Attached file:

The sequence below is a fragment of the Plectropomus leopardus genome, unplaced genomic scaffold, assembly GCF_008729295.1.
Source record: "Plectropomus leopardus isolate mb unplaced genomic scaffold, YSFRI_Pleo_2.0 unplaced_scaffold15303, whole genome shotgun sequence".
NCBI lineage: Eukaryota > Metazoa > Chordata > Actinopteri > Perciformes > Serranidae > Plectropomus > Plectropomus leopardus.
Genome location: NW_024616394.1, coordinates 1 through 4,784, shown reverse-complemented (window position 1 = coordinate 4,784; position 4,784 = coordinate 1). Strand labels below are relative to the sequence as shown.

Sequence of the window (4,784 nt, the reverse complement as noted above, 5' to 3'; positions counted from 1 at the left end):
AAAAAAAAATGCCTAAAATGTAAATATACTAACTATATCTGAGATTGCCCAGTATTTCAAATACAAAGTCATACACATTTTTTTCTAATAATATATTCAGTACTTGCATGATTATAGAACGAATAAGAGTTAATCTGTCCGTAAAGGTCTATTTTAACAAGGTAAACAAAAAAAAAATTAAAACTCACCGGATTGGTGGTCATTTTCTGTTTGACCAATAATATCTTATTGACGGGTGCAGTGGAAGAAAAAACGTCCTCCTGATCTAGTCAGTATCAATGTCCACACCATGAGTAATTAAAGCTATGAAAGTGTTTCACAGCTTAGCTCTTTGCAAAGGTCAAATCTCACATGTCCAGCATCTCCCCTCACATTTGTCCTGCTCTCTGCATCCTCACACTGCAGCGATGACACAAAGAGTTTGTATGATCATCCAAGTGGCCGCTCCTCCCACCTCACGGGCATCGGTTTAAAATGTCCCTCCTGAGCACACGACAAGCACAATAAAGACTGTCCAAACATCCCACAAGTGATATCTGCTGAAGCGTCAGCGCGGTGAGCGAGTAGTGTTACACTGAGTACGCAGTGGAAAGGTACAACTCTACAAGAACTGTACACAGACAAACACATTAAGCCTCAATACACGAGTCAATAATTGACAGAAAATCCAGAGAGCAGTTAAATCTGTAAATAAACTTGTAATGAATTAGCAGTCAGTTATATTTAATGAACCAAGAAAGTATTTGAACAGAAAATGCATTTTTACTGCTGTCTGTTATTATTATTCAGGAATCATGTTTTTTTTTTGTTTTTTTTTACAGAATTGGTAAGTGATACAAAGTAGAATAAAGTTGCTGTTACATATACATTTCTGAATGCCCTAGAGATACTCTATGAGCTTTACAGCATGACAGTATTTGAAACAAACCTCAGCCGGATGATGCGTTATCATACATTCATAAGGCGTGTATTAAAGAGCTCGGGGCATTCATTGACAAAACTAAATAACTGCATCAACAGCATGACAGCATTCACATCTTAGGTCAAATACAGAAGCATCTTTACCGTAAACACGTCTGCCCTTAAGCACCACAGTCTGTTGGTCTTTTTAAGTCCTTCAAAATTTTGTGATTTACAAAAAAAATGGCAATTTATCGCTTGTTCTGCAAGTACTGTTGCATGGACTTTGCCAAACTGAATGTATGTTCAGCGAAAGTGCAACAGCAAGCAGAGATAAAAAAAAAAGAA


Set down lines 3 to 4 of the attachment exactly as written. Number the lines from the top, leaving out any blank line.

NCBI lineage: Eukaryota > Metazoa > Chordata > Actinopteri > Perciformes > Serranidae > Plectropomus > Plectropomus leopardus.
Genome location: NW_024616394.1, coordinates 1 through 4,784, shown reverse-complemented (window position 1 = coordinate 4,784; position 4,784 = coordinate 1). Strand labels below are relative to the sequence as shown.